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Taking Flight

Insight into how neuronal networks for carrying out behaviours like flight and walking are built in fruit flies

28 June 2020

Taking Flight

Animal behaviour is driven by the billions of interconnected neurons that make up the central nervous system (CNS). But how does this process come about? During development, progenitor cells create families of neurons, or lineages, each responsible for executing a particular behaviour. Neurons in each lineage inherit similar identities and form a neuronal network that enables the young animal to perform that behaviour. This lineage-based organisation is found even in the relatively simple nervous system of the fruit fly. Recently, scientists traced a specific protein, Unc-4, to several lineages responsible for carrying out crucial fruit fly behaviours like taking flight and walking. This image shows the interconnected neurons (in green) that originate from the same lineage and form part of a network that helps a fly take off. Studies like these show us how animals rely on proteins like Unc-4 to grow the neuronal networks they need to survive.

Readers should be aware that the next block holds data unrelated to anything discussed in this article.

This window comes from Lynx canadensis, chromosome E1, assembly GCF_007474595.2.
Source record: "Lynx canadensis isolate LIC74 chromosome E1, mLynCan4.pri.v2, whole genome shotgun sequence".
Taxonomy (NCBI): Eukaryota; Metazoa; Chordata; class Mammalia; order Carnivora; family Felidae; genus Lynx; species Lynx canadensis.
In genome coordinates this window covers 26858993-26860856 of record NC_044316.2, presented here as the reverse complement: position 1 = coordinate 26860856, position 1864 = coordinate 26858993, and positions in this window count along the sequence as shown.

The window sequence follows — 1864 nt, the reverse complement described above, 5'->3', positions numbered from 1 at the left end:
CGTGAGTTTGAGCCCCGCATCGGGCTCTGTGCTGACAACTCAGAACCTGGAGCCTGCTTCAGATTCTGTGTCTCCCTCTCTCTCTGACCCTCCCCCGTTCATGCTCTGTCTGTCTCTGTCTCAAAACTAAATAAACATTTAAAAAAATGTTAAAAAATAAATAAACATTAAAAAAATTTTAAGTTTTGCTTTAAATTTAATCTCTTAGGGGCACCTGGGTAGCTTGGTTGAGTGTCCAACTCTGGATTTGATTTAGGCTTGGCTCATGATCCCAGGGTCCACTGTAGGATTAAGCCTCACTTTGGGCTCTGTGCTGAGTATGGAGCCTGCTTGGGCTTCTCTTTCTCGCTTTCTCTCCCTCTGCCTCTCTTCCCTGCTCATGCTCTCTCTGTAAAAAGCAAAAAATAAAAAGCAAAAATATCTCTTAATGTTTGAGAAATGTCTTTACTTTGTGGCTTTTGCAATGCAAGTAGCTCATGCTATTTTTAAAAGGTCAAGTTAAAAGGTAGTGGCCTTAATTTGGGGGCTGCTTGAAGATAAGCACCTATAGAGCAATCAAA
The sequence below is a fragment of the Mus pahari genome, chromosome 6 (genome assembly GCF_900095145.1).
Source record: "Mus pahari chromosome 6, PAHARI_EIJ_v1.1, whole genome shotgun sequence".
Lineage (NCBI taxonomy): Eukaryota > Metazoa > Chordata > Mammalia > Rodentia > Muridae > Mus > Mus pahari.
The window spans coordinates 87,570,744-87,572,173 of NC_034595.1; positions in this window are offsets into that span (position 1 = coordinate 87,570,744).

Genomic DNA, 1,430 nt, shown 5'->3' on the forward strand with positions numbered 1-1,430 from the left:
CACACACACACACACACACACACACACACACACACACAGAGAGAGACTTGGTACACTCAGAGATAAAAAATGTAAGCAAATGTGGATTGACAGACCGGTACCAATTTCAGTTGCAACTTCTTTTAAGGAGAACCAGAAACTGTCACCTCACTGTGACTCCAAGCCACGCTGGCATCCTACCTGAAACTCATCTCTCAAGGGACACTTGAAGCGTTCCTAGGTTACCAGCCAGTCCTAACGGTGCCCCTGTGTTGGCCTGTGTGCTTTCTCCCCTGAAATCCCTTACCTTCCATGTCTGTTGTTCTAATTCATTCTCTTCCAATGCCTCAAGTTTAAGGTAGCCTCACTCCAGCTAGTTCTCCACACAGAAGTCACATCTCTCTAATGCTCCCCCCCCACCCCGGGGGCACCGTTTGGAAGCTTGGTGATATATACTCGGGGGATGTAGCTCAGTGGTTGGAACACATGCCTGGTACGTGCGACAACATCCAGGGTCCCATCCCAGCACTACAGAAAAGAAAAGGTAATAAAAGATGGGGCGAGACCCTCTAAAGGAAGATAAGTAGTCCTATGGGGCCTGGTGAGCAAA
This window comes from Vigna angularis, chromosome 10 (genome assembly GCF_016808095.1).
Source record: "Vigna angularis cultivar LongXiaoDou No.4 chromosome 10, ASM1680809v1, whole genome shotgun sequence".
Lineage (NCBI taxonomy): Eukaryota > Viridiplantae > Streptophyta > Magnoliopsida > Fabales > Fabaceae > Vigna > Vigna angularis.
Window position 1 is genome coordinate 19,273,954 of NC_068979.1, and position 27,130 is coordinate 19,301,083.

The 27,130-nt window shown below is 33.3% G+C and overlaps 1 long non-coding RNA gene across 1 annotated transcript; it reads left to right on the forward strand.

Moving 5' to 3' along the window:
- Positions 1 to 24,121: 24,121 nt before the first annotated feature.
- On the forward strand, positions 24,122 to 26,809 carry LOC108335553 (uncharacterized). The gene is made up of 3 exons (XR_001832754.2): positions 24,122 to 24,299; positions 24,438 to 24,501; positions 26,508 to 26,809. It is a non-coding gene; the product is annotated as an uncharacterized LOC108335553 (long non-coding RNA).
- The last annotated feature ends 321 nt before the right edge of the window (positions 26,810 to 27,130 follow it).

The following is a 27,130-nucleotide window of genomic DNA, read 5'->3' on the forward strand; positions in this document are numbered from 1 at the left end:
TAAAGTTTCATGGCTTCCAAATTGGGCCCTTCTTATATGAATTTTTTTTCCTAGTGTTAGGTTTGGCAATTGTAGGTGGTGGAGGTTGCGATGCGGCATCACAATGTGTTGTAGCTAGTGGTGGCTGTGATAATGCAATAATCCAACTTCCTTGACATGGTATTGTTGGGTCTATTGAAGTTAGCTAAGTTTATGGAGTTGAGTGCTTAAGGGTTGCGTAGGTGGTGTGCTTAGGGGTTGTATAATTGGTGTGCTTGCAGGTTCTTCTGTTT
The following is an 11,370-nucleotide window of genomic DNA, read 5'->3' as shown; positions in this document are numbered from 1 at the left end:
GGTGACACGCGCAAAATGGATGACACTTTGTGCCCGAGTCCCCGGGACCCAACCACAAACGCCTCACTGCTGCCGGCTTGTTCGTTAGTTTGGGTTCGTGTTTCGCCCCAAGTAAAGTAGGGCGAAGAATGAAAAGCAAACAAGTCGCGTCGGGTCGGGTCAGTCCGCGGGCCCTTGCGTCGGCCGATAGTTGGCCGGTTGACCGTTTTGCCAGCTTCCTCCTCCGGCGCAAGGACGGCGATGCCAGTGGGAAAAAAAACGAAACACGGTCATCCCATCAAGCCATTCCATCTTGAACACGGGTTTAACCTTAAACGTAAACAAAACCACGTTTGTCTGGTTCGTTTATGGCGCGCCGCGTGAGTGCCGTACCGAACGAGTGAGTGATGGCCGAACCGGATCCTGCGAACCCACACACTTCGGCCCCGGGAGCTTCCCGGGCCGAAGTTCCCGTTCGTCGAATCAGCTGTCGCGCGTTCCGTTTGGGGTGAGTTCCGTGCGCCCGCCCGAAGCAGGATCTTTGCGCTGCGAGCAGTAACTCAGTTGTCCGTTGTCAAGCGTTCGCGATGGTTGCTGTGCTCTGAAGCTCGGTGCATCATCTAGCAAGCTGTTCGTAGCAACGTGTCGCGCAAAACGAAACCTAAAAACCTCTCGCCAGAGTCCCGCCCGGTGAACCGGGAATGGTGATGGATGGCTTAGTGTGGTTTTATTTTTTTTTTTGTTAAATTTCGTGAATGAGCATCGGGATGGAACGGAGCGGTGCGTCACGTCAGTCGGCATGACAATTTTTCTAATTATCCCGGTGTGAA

Written by Gaëlle Coullon

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BPoD stands for Biomedical Picture of the Day. Managed by the MRC Laboratory of Medical Sciences until Jul 2023, it is now run independently by a dedicated team of scientists and writers. The website aims to engage everyone, young and old, in the wonders of biology, and its influence on medicine. The ever-growing archive of more than 4000 research images documents over a decade of progress. Explore the collection and see what you discover. Images are kindly provided for inclusion on this website through the generosity of scientists across the globe.

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